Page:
“Governmental oppression, war and famine send historic numbers of people streaming via dangerous routes into nearby countries that are overwhelmed and often reluctant to accept them. People are treated as “suspicious” or are brutalized simply because of their gender, race, ethnicity or religious beliefs”.
A Social Message on Human Rights, 2017
An unprecedented global pandemic that knows no border has brought into sharp focus the intersection of immigration and public health policy, and the unique challenges that immigrants, refugees and asylum seekers face throughout the world today. This pandemic is on track to exacerbate the vulnerabilities of some of the 272 million international migrants worldwide. Persons displaced internally and across borders are particularly at risk – and the majority of the world’s 25.9 million refugees and 41.3 million internally displaced persons are in developing countries that are being affected by the pandemic, where government institutions and medical facilities won’t be able to cope with the disease due to lack of infrastructure, resources and human capital.
https://assets.weforum.org/editor/responsive_large_webp_gKyssTbK1uVQQcxOsKfhCaQkB-v0IUg9HL_wHf-uQO8.webpGovernments are increasingly introducing measures to ‘flatten the curve‘ as infections are detected in a growing number of countries. As of 26 March, over 180 countries, territories and areas had passed travel restrictions due to COVID-19, including prohibitions of entry of nationals from other countries. These measures are complemented by the closure of borders in several countries, as well as the temporary suspension of labor migration from South Korea to Argentina, though the epidemiological research on pandemic travel bans show that they are ineffective and do not prevent the spread of disease particularly when the pandemic has already spread. A virus spreads among citizens just as fast, without selecting who to target.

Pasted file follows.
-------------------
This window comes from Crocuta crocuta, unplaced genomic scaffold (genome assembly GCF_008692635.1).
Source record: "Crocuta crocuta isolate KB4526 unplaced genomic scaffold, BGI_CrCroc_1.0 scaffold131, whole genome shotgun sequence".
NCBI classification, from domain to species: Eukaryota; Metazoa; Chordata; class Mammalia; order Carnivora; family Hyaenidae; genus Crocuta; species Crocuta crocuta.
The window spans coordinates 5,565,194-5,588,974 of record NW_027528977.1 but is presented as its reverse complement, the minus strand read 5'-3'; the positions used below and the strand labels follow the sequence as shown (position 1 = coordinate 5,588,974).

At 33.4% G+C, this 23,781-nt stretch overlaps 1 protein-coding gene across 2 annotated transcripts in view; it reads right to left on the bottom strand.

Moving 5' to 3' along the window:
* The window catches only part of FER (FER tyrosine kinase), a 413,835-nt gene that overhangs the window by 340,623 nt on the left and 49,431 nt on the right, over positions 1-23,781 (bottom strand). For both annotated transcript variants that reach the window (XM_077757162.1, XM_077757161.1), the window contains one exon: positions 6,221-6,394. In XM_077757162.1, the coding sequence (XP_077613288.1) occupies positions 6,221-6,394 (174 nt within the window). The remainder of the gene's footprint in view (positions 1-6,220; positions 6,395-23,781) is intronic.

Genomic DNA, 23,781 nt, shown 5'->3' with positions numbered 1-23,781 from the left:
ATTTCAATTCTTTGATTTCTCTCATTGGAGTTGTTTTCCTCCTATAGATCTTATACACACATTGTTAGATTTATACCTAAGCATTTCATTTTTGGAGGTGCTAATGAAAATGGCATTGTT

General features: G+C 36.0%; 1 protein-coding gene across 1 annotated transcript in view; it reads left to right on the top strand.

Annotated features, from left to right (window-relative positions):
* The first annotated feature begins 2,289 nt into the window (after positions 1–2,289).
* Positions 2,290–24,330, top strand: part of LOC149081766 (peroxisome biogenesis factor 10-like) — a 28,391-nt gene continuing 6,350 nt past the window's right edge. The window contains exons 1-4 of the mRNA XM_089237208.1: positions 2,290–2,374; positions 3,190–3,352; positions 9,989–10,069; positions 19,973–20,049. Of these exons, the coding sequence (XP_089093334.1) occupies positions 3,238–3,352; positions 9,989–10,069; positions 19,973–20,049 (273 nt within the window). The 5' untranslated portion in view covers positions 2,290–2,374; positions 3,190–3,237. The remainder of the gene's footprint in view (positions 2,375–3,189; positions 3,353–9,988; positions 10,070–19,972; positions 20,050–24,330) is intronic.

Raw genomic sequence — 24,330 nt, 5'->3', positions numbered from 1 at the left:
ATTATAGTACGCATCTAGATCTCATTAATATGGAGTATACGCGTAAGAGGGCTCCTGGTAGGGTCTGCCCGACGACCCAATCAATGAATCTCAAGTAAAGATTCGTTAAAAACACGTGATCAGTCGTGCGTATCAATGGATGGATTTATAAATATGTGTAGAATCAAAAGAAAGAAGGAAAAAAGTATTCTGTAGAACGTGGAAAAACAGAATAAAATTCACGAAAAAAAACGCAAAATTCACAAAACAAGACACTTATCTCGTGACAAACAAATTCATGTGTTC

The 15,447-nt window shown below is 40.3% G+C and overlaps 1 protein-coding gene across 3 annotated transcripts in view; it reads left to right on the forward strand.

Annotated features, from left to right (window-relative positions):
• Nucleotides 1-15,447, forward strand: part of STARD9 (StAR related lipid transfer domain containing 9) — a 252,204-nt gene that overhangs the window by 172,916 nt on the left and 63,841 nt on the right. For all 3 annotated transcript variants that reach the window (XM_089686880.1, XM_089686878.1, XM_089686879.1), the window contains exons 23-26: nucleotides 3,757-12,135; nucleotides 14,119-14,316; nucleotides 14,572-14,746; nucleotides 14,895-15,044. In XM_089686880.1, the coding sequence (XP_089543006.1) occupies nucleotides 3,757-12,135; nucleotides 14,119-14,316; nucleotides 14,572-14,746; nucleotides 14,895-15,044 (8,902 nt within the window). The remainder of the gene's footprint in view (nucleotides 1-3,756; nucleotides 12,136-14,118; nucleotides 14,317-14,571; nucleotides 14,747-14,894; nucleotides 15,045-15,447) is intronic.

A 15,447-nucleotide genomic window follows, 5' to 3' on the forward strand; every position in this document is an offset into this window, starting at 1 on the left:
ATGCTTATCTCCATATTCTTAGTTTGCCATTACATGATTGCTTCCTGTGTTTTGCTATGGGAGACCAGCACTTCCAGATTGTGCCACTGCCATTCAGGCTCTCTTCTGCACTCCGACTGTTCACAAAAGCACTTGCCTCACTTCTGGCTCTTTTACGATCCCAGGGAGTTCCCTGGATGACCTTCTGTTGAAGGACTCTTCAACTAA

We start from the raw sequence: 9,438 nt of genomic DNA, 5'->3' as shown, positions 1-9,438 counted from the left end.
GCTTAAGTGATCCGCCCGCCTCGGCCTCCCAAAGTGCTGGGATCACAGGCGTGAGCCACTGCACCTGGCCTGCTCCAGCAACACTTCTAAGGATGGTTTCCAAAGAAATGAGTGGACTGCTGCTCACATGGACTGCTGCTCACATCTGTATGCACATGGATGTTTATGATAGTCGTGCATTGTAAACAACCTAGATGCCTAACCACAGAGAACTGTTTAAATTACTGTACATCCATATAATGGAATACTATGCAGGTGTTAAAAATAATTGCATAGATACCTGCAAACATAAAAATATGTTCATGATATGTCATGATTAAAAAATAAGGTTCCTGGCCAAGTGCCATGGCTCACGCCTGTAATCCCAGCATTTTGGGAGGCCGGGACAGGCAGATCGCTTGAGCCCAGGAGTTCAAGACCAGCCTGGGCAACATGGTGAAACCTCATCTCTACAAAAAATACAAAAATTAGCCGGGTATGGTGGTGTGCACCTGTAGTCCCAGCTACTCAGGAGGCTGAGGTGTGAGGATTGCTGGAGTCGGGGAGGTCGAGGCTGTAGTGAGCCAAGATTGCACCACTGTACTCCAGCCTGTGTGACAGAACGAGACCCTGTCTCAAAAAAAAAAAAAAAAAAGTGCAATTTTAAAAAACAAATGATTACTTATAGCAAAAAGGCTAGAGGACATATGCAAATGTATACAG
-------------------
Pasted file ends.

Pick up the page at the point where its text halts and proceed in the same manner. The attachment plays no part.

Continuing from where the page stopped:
Migrants living in camps at the doorstep of Europe or the United States face the possibility of a devastating virus outbreak given their proximity to highly affected countries and their often-cramped living conditions, coupled with already stretched healthcare services. According to AMMPARO companions, serious outbreaks have already happened among migrants and shelters that are Covid-19 free are no longer accepting new residents for that reason. Physical isolation is not an option.
While the coronavirus pandemic has eclipsed a recent crisis at the border between Turkey and Greece, the situation of facilities in the Greek islands is alarming, leading some to call for the immediate evacuation of migrants. Similar fears of a COVID-19 outbreak have been expressed over a makeshift migrant camp at the US-Mexico border.
The plight of migrants in camps is not only at stake in those regions worst affected by the pandemic. As the virus progresses, it will endanger the lives of many in countries that host a large number of displaced persons, such as Jordan, Lebanon, Syria or Bangladesh. Resettlement is even more remote as the International Organization for Migration and the United Nations High Commissioner for Refugees have been forced to temporarily suspend refugees’ resettlement travels due to states’ mobility restrictions and concerns over exposing refugees to COVID-19. Developing countries will need the support of the international community to combat the virus for all who live in their communities.
Coronavirus is also exacerbating the vulnerabilities of migrants working in destination countries. Questions are being raised about the risks for migrant workers in the Gulf Cooperation Council (GCC) countries, as most of them live in highly populated migrant labor camps with insufficient sanitary conditions and pre-existing health issues caused by their work. In addition, detained administratively in cramped facilities are at greater risk of becoming infected. Belgium, Spain, the Netherlands and the United Kingdom have released some irregular migrants from administrative detention given the inability to proceed with deportation under the current state of emergency. The same pledge is being done in the United States, especially after the death of a 57-year-old man in immigration custody held at the Otay Mesa Detention Center in San Diego and a second death of an immigrant detained at Stewart Detention Center in Georgia